Celebrity Chef Vikas Khanna, (who has also been featured in People Magazine’s list of Sexiest Man Alive) says he was both excited and nervous about the new dish he was serving to New Yorkers on Mother’s Day. It isn't surprising, considering that this time what the Michelin star starred chef is bringing to the table is not on a platter but on celluloid. Vikas was showing his debut film, The Last Color, to a full house at 19th New York Indian Film Festival. Following all the appreciation for the film, which is written, directed and produced by the celebrated chef, the first time filmmaker, has been accorded a rare honour, being invited to speak at Cannes later this year.
The celebratory after party dinner had Vikas making a special dish, the Gadbad ice-cream, a delicious traditional dessert from Udipi in South Karnataka, a place with such wonderful food traditions that is very close to my Punjabi heart, he laughingly says. “The dish evoked many feelings. I find it a little strange when people begin to get emotional with food. But then it’s only natural.”
“When you are cooking you combine all the carefully gathered ingredients after much preparation and then everything is combined in the right proportions and the right way. It was a similar experience with film making, I wrote a fictional story, my first and then made it my first feature-film by adapting the Vrindavan-set book, The Last Color for the big screen. Of course, it was difficult to chart a completely unknown territory but my experience as a chef and restauranteur taught me all about coordination and preparation which is common to film making too.”
Vikas’s The Last Color, published last year, is the story of a friendship between a young tight-rope walker and a widow who yearns to play Holi but is held back by societal norms that frown upon such celebrations for women who have lost their husbands. Neena Gupta plays the widow, Noor, (Vikas says he was so impressed by the honesty of Neena’s tweet seeking work that he decided that he would cast only her as Noor) and Aqsa Siddiqui is cast as her young friend, Chhoti. Neena says, “Through his film, Vikas wants to talk about the change that has happened in the condition of women. He has fictionalised this very nicely so that it is interestingly told and it touches your heart because of the very honest emotions he has portrayed through all the characters. It was very nice working with him because he was very clear about what he wanted. He used to improvise on the spot and he would do everything himself. He was working on a small budget so he would even clean the ghats himself if required. He took very good care of me; we were shooting in the hot sun so he was very considerate towards everyone. It was beautiful to experience working with him.”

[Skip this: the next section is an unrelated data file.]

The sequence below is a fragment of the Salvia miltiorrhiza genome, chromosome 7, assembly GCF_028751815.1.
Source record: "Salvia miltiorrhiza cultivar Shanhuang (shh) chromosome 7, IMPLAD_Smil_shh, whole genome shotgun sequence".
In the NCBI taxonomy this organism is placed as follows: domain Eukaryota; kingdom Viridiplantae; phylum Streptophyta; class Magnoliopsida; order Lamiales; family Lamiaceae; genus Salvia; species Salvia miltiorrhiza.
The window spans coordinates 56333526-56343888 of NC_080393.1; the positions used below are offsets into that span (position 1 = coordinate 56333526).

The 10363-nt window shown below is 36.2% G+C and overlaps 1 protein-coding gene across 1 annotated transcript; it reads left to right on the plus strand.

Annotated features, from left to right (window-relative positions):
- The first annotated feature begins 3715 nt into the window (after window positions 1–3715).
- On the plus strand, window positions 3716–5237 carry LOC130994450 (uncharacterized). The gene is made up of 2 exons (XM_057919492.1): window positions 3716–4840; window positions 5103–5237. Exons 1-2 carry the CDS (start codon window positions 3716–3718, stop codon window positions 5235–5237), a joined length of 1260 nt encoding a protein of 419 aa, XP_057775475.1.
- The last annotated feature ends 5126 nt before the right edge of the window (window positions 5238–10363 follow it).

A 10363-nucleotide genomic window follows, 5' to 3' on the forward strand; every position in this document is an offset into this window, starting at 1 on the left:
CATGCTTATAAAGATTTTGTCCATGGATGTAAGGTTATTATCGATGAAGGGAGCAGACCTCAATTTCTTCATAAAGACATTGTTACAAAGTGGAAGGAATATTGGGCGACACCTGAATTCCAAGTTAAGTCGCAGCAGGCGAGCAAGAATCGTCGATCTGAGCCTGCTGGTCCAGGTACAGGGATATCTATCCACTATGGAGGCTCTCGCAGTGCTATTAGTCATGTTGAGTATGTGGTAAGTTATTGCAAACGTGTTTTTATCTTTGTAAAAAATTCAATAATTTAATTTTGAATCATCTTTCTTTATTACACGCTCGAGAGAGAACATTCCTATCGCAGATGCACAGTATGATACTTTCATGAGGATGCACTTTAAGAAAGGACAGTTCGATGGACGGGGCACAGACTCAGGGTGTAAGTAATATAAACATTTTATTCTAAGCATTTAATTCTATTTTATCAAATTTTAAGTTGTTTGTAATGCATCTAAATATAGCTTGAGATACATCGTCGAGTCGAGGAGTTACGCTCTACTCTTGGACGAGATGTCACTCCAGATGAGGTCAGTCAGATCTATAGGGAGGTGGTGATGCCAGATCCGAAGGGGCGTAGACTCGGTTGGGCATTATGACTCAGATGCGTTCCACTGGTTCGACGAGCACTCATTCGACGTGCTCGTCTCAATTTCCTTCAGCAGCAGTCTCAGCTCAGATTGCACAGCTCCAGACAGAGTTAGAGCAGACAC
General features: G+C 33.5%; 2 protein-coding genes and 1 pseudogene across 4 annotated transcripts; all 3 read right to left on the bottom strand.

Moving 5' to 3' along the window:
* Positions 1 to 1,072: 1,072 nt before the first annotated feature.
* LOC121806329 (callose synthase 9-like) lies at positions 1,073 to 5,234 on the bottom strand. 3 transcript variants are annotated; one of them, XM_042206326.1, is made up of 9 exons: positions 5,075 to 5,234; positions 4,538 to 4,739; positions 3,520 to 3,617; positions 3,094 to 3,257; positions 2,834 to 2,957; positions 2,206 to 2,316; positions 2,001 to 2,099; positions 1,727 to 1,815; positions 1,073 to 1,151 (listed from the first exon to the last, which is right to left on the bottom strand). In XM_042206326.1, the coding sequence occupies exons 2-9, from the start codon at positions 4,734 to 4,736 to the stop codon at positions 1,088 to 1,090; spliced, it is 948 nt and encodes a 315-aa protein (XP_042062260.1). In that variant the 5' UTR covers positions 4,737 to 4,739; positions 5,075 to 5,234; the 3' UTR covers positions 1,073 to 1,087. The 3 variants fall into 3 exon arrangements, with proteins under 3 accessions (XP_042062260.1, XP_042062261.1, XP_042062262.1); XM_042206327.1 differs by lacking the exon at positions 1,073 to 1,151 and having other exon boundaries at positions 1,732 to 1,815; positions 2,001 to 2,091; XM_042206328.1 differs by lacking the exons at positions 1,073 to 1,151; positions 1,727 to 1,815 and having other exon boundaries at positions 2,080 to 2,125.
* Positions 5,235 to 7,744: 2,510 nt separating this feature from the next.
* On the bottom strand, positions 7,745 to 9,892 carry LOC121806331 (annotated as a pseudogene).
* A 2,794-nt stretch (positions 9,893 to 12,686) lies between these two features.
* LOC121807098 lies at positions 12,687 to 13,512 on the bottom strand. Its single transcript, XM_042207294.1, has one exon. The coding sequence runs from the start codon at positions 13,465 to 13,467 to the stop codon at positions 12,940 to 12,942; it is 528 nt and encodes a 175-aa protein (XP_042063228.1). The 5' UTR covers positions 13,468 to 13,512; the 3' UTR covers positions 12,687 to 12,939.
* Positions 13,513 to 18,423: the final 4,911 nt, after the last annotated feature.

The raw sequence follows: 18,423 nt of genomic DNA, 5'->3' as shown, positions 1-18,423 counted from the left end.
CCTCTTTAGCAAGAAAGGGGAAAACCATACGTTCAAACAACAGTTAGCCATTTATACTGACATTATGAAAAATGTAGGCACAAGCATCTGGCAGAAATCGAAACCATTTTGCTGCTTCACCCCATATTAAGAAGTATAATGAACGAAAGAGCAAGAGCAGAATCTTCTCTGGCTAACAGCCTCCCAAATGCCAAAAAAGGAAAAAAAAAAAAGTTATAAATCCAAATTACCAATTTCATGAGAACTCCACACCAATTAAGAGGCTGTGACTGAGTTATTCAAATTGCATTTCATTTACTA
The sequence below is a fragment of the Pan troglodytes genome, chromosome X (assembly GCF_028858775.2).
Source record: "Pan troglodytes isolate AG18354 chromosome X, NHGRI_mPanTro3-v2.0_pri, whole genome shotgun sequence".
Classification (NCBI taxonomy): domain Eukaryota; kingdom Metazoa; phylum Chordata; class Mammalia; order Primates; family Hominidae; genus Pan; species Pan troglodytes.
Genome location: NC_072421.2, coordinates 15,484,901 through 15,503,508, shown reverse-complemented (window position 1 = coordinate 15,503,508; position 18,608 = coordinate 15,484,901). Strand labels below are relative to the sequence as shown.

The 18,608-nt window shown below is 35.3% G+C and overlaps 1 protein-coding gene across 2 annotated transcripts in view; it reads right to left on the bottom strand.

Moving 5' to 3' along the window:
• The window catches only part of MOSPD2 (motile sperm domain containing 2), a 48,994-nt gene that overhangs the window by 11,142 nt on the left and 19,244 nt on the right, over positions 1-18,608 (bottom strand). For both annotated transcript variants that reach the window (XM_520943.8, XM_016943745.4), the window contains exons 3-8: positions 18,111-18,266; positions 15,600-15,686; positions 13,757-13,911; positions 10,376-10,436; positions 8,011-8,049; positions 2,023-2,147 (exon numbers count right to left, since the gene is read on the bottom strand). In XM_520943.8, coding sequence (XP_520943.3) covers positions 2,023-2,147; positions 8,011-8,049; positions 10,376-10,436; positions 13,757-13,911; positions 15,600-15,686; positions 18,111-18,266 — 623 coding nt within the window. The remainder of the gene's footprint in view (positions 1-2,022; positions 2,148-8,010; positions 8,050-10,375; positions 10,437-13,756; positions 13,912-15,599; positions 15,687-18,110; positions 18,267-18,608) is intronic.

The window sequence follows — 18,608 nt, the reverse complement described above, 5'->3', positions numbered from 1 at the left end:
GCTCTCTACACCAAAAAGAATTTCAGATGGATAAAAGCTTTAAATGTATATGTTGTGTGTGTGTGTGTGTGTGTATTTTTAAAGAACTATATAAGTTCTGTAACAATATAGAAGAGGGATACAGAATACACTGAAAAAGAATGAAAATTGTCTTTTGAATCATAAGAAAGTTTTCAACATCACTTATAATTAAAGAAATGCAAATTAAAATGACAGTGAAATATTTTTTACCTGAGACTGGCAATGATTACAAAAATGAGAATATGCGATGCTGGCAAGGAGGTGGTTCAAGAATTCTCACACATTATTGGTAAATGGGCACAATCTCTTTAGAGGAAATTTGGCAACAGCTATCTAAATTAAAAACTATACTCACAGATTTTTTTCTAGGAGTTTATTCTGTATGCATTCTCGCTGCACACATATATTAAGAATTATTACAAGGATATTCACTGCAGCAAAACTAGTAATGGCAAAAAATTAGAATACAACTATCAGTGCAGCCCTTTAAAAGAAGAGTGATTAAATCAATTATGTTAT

He furthers adds, “I was in Vrindavan at the Banke Bihari temple during Holi for my book Utsav. The festival is celebrated with a riot of colour but there I saw a line-up of widows without a spot of colour on them. One old widow, she must have been about 90, and she had such a resigned, peaceful look on her face that that image stayed with me when I went back to New York. When I am cooking at Junoon my restaurant in New York, I am surrounded by colour all the time, cooking is all about colour. So, the lack of colour in the appearance of the widow was an image I could not shake off. To me, their stark white colour had a very dark side to it. And so, the book began taking shape.”
Then came the Supreme Court’s observation in 2013 on the plight of widows in Vrindavan. “The very day, I caught a plane to Delhi and to Vrindavan to the windows in the ashrams and heard their stories about the time when they had colour in their lives. I based my main character, Noor, a window on what I observed there.”
The other character, a child, is a tight ropewalker Vikas met in Varanasi in 2015. “When I asked her what she wanted to do, she told me she wanted to become a lawyer and slap all those police and people who bother her on the ghats. So, Khanna based Noor on the old woman and Chhoti on a tightrope walker he met in Varanasi in 2015. “When I asked her what she wanted to do, she told me she wanted to become a lawyer and slap the police people who bother her so much, she became my other main character. Once the book was published it was my editor, Paul, who suggested that the film could be a good screenplay and that it would be a good film. That got me thinking and instead of gone back to my world of cooking, I felt challenged to try another form of creativity, film making. In the film both the main characters educate each other. There is a lot of symbolism in the film.”
The film is now headed to Atlanta for another sold-out showing later this month. So, what is next for chef-and-director? Vikas Khanna says “I leave it to the universe. Cooking is a constant. Its something I can never stop doing.” Another movie? “Sure, but only if it comes to me as powerfully as this one.”